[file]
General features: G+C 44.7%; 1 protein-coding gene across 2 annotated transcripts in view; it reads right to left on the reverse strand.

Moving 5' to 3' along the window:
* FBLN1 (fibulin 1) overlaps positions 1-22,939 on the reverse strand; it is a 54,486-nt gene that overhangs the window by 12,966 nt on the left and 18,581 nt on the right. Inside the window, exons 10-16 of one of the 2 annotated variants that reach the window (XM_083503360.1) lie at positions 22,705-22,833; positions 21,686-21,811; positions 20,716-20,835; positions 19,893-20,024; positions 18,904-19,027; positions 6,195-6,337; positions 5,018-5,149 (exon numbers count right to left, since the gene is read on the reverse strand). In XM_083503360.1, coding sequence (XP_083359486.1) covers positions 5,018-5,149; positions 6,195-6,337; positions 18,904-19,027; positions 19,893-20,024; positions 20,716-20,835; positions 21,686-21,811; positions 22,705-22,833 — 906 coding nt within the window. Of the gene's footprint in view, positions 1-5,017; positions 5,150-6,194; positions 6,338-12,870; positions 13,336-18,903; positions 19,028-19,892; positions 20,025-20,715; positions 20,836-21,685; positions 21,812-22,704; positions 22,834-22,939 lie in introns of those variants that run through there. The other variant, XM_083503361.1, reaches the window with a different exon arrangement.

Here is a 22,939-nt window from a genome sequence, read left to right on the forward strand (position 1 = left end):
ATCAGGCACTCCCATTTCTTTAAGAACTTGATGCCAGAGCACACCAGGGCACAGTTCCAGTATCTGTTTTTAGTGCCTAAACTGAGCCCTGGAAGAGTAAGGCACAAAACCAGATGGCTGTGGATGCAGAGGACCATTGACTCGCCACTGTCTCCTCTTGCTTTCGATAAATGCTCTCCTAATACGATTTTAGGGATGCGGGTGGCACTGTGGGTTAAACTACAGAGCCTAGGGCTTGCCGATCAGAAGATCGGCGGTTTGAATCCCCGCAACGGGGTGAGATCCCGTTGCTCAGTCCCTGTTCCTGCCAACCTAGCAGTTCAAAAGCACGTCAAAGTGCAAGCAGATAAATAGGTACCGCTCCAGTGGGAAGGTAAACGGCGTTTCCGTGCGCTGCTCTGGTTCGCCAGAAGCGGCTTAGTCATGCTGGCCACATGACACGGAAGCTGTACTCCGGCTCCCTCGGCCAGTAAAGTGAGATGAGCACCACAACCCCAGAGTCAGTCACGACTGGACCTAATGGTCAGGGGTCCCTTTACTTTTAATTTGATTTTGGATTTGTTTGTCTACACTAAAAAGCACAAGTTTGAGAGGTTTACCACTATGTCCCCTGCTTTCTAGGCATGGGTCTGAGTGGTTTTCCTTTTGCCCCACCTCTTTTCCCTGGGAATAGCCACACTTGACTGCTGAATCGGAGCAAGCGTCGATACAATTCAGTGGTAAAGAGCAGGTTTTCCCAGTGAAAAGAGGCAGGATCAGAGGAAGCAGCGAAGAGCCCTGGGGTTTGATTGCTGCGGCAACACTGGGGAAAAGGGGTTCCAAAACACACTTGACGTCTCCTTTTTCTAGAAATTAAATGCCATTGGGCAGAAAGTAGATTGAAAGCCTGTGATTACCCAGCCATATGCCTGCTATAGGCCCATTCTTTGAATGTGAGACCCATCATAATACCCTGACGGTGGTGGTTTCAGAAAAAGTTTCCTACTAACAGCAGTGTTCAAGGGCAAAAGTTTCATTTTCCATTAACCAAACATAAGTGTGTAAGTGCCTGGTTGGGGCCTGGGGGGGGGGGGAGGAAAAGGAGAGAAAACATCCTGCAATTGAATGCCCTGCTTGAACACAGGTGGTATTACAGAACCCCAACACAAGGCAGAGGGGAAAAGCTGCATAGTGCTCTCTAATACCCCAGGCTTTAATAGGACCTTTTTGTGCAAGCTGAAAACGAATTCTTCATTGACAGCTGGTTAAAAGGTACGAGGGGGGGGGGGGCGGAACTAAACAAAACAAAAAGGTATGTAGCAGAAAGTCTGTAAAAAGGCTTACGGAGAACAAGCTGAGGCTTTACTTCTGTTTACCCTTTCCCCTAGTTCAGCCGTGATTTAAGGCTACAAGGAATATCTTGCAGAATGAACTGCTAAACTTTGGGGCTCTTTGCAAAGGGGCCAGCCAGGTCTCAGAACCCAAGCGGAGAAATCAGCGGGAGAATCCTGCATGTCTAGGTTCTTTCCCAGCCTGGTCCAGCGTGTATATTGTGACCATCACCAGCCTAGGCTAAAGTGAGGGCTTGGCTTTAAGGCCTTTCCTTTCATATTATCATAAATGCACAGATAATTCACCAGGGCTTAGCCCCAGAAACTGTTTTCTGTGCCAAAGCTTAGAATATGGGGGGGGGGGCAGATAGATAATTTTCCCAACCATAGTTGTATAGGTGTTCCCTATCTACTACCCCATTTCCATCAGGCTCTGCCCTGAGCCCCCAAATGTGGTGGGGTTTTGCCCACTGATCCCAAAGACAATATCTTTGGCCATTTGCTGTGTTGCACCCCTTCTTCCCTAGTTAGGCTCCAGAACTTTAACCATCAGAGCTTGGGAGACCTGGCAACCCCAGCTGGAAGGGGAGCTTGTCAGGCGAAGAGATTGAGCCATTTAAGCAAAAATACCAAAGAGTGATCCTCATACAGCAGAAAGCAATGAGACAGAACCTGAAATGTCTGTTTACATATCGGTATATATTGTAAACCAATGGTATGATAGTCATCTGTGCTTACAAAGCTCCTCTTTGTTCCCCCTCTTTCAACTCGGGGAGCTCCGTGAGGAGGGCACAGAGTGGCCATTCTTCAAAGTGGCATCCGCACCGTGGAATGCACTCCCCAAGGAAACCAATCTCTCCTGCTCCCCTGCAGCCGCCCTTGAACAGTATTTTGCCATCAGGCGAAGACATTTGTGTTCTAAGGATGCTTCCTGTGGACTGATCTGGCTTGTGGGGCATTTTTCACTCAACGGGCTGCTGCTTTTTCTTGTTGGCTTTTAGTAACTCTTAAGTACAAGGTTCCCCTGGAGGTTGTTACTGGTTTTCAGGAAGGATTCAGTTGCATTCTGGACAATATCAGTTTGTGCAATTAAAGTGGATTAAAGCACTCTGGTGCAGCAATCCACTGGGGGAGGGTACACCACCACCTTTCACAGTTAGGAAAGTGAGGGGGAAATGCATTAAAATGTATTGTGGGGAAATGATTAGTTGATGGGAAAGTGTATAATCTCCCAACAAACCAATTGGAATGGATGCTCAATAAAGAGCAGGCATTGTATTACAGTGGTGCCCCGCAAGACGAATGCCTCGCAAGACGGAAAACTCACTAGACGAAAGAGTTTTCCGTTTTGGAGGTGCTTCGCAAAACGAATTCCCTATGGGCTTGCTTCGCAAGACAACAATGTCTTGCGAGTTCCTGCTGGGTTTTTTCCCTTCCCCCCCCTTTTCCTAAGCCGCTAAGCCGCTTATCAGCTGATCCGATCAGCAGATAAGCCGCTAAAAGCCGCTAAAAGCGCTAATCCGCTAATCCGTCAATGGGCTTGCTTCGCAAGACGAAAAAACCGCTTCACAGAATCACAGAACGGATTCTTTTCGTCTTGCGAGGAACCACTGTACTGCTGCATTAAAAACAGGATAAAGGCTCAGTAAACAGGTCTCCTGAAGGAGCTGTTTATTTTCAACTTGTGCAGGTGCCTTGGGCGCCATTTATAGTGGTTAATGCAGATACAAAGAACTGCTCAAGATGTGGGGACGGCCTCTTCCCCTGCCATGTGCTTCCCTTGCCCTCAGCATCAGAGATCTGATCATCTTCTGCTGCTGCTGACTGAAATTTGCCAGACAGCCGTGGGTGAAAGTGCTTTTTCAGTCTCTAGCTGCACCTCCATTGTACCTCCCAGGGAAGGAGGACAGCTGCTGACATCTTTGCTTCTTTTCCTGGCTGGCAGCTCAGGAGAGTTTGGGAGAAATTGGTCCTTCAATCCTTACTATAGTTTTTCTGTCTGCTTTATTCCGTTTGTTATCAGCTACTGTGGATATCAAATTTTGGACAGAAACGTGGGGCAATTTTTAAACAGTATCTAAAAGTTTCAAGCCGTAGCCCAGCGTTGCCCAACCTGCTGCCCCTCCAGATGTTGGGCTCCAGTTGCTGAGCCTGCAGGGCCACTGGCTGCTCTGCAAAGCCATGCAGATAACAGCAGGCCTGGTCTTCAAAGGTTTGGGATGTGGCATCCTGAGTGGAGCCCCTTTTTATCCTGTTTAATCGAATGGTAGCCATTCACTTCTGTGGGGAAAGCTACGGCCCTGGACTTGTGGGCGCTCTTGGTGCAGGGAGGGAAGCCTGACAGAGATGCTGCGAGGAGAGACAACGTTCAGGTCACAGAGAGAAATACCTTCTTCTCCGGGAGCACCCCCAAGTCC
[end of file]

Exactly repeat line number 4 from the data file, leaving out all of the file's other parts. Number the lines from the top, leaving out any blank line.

Here is a 22,939-nt window from a genome sequence, read left to right on the forward strand (position 1 = left end):